A Deeper Look At The 3-5-3 Defense

September 24, 2009 · Filed Under Commentary, Football · 3 Comments 

The 3-5-3 is a relatively new defense that has picked up popularity over the last few years. Its a good scheme to distract the offense both before and after the snap. Its meant to create doubt for the quarterback in coverage reads. It allows the defense to either drop eight people into coverage or rush eight. It allows the linebackers and safeties to constantly move in and out of the line-of-scrimmage. Plus, its great against both running teams, passing teams and in goal-line situations.

The three down linemen typically never change their alignment and play the heads-up technique. The noseguard plays straight-ahead while the tackles line up against the offensive tackles and typically loop outside. The linebackers stack behind the down linemen at a depth of about 4 to 5 yards. This makes it hard for the opposing team to draw up blocking schemes against a stacked defense.

The strong safety aligns seven yards off the line for both a tight end or a split end. But against a tight end he will play two yards inside or four yards inside versus a split end. But he will have a 45 degree shoulder tilt towards the quarterback no matter where he lines up.

The cornerbacks will line up one yard inside of the receiver and nine yards off the line, again with a 45 degree shoulder tilt to the quarterback. The free safety will align on the strong side A gap about 12 yards deep.

The 3-5-3 defense is basically a disguised Gap 8 defense. The front eight will all have gap responsibilities. In the base defense, the nose will have one A gap while a middle linebacker will have the other A gap depending on the blocking scheme. The outside linebackers will have the B gaps to their side and the tackles will have the C gaps to their side. The strong safety will be responsible for the D gap on their side as well.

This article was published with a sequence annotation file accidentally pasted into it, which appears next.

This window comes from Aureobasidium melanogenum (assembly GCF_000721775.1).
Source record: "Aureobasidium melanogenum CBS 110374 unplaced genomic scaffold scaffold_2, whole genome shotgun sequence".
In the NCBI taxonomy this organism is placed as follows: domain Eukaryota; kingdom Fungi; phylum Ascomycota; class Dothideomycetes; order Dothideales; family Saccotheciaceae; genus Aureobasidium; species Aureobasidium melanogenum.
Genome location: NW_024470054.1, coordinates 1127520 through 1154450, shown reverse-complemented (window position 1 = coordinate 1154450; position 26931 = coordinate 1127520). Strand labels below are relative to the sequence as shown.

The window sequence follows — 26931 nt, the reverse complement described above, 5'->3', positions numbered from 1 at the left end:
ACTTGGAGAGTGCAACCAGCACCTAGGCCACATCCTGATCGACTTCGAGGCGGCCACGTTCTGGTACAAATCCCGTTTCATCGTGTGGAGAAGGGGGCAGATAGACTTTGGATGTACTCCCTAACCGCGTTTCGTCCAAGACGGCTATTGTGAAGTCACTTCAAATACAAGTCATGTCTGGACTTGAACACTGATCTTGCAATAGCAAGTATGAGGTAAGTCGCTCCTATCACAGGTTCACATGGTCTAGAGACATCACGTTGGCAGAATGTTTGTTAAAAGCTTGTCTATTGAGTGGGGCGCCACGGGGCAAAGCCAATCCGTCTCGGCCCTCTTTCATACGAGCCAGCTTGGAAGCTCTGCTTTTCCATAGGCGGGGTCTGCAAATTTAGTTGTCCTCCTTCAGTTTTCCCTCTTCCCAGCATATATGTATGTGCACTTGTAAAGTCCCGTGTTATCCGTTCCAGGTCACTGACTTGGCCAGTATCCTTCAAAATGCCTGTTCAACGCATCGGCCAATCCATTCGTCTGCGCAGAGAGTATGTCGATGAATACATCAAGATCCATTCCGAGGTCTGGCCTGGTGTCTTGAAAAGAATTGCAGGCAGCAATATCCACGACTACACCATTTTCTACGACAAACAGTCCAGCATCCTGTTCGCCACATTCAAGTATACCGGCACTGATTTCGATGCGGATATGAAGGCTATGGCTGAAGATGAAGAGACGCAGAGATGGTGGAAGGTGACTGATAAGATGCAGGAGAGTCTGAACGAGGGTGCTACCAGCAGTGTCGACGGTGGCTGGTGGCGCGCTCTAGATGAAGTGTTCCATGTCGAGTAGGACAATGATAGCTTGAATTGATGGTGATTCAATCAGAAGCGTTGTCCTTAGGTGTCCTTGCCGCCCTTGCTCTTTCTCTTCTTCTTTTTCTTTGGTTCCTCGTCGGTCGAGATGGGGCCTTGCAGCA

Versus the run, the front eight play gap responsibilities. Against the veer, the middle linebacker and free safety will play from dive to quarterback to pitch responsibility.

Some keys is that the nose guard needs to force a double team and the tackles cannot get cut off. Pressure is also put on the linebackers because they must read and react with no false steps.

The secondary’s base coverage is cover 3 and they must be able to read and break on the ball. The free safety must be a good tackler and play intelligently.

Against the pass, the base defense will drop eight into coverage. The nose guard will be responsible for a push up the middle while looking for the screen pass or the draw. The two tackles are responsible for containing the quarterback during the rush. The middle linebacker has the middle zone while the two outside linebackers cover the hook and curl zones to their side and the safeties have the flat zones to their side. The cornerbacks have the deep third to their side and the free safety plays deep middle zone.

Since this defensive scheme is balanced, the offense has no choice but to run to the strong side since they are outnumbered on the weak side. If the offense runs a balanced offense, then the defense will have to find their tendencies and work from there. It is almost impossible to trap against this defense because of the threat of the linebackers running through for a tackle for loss.

There are only a few ways to attack this type of defense so you can work against the same plays every week. The base defense has a multitude of stunts, pressures and coverages built into it, but really it is only limited by the imagination of the defensive coordinator.

This video will show you the basic alignment of the front 8 for the 3-5-3 defense. Notice how they stack behind the nose and ends. Remember this is to disguise the defense and to confuse the quarterback.

The following video shows how the 3-5-3 can defend against the option play to the weak side.

The following video is not the best video but it shows a team running the 3-5-3 defense and some of their highlights. It is the 2007 Petersburg PORTA Bluejays. They are a high school team Illinois but their defense only gave up 6 points in 10 games. NOTE: You may want to mute the sound on this video.